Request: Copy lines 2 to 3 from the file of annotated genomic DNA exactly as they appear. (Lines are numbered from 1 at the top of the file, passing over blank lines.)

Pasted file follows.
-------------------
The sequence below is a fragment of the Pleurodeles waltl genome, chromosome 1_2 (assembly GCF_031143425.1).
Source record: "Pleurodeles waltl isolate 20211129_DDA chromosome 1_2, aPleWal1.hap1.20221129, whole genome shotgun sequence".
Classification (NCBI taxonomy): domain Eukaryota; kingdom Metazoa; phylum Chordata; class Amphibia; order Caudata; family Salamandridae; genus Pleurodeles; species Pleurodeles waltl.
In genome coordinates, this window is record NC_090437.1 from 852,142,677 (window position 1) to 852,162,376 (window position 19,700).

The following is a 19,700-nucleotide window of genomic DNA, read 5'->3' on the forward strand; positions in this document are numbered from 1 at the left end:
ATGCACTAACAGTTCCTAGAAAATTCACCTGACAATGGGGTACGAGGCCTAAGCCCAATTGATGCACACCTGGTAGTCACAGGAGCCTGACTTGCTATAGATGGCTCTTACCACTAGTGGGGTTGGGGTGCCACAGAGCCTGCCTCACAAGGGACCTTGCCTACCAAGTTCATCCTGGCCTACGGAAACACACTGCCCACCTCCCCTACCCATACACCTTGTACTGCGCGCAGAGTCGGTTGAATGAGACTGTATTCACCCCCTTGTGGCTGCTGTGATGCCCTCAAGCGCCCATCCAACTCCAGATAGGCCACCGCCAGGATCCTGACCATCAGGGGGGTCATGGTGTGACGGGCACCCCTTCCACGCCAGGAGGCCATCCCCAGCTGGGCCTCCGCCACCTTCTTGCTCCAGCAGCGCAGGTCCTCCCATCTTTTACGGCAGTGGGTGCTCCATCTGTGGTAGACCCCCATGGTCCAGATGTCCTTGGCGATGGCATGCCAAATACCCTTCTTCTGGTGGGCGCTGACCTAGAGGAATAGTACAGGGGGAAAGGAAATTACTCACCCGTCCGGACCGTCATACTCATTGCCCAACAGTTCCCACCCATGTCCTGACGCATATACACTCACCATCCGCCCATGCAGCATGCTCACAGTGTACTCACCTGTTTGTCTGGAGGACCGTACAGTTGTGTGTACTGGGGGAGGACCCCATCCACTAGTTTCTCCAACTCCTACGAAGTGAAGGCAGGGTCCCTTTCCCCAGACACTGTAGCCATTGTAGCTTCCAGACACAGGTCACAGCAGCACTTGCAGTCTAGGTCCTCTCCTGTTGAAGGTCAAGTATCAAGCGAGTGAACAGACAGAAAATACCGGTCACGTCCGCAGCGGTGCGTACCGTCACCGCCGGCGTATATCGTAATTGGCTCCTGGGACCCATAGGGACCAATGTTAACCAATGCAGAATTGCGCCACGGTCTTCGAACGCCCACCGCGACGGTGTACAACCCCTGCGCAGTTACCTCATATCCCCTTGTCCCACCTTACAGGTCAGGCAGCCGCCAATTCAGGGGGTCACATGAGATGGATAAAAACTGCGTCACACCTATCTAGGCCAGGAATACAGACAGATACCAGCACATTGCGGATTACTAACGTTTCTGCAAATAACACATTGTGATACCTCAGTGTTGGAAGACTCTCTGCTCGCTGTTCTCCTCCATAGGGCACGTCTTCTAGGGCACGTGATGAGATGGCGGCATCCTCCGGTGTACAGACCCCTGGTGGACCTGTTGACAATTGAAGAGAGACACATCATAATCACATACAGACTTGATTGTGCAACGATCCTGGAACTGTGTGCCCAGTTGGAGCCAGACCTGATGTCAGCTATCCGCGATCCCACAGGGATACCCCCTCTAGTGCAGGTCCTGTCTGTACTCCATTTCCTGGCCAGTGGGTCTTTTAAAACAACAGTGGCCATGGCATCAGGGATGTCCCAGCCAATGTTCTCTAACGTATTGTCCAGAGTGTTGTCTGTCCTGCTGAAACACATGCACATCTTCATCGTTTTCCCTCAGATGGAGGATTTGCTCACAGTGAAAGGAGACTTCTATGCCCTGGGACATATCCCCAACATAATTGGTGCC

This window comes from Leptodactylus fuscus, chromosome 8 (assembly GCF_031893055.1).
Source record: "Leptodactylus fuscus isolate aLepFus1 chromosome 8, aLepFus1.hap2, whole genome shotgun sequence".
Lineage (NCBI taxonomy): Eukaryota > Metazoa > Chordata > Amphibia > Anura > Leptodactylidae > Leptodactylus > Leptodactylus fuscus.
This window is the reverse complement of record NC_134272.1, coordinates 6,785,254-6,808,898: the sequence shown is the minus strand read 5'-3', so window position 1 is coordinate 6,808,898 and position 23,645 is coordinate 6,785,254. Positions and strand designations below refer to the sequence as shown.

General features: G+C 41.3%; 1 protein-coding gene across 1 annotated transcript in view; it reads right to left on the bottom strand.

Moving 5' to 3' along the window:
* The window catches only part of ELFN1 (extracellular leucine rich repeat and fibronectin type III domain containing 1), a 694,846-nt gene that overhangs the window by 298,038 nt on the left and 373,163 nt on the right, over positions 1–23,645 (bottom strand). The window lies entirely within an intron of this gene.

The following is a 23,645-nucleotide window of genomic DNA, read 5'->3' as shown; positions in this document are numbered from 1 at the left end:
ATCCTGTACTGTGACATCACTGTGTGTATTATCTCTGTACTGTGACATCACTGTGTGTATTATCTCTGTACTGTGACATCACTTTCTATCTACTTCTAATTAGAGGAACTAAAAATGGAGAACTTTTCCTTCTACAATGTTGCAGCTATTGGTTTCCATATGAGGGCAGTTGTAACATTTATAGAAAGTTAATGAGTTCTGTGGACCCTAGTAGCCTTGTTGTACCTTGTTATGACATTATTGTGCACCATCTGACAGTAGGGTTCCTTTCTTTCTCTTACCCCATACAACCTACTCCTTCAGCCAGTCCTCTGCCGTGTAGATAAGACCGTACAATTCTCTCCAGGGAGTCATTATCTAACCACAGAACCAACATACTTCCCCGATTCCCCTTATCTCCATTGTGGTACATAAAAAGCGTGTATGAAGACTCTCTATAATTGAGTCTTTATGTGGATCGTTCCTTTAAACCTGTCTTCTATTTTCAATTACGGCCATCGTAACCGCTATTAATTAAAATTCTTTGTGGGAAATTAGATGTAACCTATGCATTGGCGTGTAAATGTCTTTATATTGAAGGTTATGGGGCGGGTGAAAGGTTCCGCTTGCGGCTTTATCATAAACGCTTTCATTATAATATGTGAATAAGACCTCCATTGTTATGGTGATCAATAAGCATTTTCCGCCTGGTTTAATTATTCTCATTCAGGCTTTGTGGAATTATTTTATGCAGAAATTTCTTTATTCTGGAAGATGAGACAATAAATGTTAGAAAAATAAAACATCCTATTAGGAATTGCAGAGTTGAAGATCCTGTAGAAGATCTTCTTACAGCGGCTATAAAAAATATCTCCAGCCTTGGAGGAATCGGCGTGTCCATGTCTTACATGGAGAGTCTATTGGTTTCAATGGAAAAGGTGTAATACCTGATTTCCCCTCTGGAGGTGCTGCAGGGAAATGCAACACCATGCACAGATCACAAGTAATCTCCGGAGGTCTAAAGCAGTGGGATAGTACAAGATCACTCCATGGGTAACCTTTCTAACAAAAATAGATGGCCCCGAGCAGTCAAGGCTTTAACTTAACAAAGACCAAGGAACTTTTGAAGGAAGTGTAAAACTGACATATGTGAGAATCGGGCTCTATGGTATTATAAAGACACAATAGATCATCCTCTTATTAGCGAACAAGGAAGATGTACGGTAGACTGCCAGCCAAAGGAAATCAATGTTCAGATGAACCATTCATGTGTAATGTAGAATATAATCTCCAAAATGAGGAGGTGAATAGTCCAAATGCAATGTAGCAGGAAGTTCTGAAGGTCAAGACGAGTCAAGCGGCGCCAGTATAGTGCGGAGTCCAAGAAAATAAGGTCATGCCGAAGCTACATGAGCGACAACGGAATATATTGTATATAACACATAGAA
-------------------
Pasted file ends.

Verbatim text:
Source record: "Pleurodeles waltl isolate 20211129_DDA chromosome 1_2, aPleWal1.hap1.20221129, whole genome shotgun sequence".
Classification (NCBI taxonomy): domain Eukaryota; kingdom Metazoa; phylum Chordata; class Amphibia; order Caudata; family Salamandridae; genus Pleurodeles; species Pleurodeles waltl.